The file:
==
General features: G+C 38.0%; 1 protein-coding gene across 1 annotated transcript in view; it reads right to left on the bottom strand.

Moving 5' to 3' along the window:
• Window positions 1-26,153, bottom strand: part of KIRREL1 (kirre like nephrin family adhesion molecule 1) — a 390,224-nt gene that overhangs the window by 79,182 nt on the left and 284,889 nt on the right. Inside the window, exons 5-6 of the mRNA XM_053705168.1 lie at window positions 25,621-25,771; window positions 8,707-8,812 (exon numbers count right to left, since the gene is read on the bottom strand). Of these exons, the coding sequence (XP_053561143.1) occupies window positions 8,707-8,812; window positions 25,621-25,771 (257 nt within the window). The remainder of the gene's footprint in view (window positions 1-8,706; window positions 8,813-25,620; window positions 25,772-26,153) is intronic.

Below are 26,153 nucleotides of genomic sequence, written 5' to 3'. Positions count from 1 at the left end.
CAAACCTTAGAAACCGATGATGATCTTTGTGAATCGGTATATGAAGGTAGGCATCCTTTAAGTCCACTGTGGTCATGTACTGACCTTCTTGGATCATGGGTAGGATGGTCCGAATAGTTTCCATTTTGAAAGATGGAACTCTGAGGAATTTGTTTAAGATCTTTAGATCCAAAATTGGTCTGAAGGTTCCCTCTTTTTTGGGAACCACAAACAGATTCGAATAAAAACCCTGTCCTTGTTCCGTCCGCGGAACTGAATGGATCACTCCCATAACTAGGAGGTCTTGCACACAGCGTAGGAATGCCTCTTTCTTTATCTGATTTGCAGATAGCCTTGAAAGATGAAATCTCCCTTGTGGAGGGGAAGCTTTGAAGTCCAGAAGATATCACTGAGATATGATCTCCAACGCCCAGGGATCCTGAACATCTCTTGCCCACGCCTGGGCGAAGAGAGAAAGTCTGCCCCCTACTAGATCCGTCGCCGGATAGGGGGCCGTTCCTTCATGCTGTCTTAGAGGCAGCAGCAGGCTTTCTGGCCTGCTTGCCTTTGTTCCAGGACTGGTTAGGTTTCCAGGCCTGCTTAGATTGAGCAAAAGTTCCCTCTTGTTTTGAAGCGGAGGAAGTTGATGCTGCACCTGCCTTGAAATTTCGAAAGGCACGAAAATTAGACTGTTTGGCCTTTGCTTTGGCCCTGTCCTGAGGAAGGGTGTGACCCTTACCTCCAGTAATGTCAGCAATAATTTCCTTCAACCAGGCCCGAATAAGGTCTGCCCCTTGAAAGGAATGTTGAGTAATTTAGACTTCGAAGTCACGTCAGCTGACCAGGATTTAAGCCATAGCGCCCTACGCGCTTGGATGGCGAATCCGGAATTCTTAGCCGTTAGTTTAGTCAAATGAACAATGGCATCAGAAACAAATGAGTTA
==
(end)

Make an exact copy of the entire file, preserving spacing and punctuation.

General features: G+C 38.0%; 1 protein-coding gene across 1 annotated transcript in view; it reads right to left on the bottom strand.

Moving 5' to 3' along the window:
• Window positions 1-26,153, bottom strand: part of KIRREL1 (kirre like nephrin family adhesion molecule 1) — a 390,224-nt gene that overhangs the window by 79,182 nt on the left and 284,889 nt on the right. Inside the window, exons 5-6 of the mRNA XM_053705168.1 lie at window positions 25,621-25,771; window positions 8,707-8,812 (exon numbers count right to left, since the gene is read on the bottom strand). Of these exons, the coding sequence (XP_053561143.1) occupies window positions 8,707-8,812; window positions 25,621-25,771 (257 nt within the window). The remainder of the gene's footprint in view (window positions 1-8,706; window positions 8,813-25,620; window positions 25,772-26,153) is intronic.

Below are 26,153 nucleotides of genomic sequence, written 5' to 3'. Positions count from 1 at the left end.
CAAACCTTAGAAACCGATGATGATCTTTGTGAATCGGTATATGAAGGTAGGCATCCTTTAAGTCCACTGTGGTCATGTACTGACCTTCTTGGATCATGGGTAGGATGGTCCGAATAGTTTCCATTTTGAAAGATGGAACTCTGAGGAATTTGTTTAAGATCTTTAGATCCAAAATTGGTCTGAAGGTTCCCTCTTTTTTGGGAACCACAAACAGATTCGAATAAAAACCCTGTCCTTGTTCCGTCCGCGGAACTGAATGGATCACTCCCATAACTAGGAGGTCTTGCACACAGCGTAGGAATGCCTCTTTCTTTATCTGATTTGCAGATAGCCTTGAAAGATGAAATCTCCCTTGTGGAGGGGAAGCTTTGAAGTCCAGAAGATATCACTGAGATATGATCTCCAACGCCCAGGGATCCTGAACATCTCTTGCCCACGCCTGGGCGAAGAGAGAAAGTCTGCCCCCTACTAGATCCGTCGCCGGATAGGGGGCCGTTCCTTCATGCTGTCTTAGAGGCAGCAGCAGGCTTTCTGGCCTGCTTGCCTTTGTTCCAGGACTGGTTAGGTTTCCAGGCCTGCTTAGATTGAGCAAAAGTTCCCTCTTGTTTTGAAGCGGAGGAAGTTGATGCTGCACCTGCCTTGAAATTTCGAAAGGCACGAAAATTAGACTGTTTGGCCTTTGCTTTGGCCCTGTCCTGAGGAAGGGTGTGACCCTTACCTCCAGTAATGTCAGCAATAATTTCCTTCAACCAGGCCCGAATAAGGTCTGCCCCTTGAAAGGAATGTTGAGTAATTTAGACTTCGAAGTCACGTCAGCTGACCAGGATTTAAGCCATAGCGCCCTACGCGCTTGGATGGCGAATCCGGAATTCTTAGCCGTTAGTTTAGTCAAATGAACAATGGCATCAGAAACAAATGAGTTA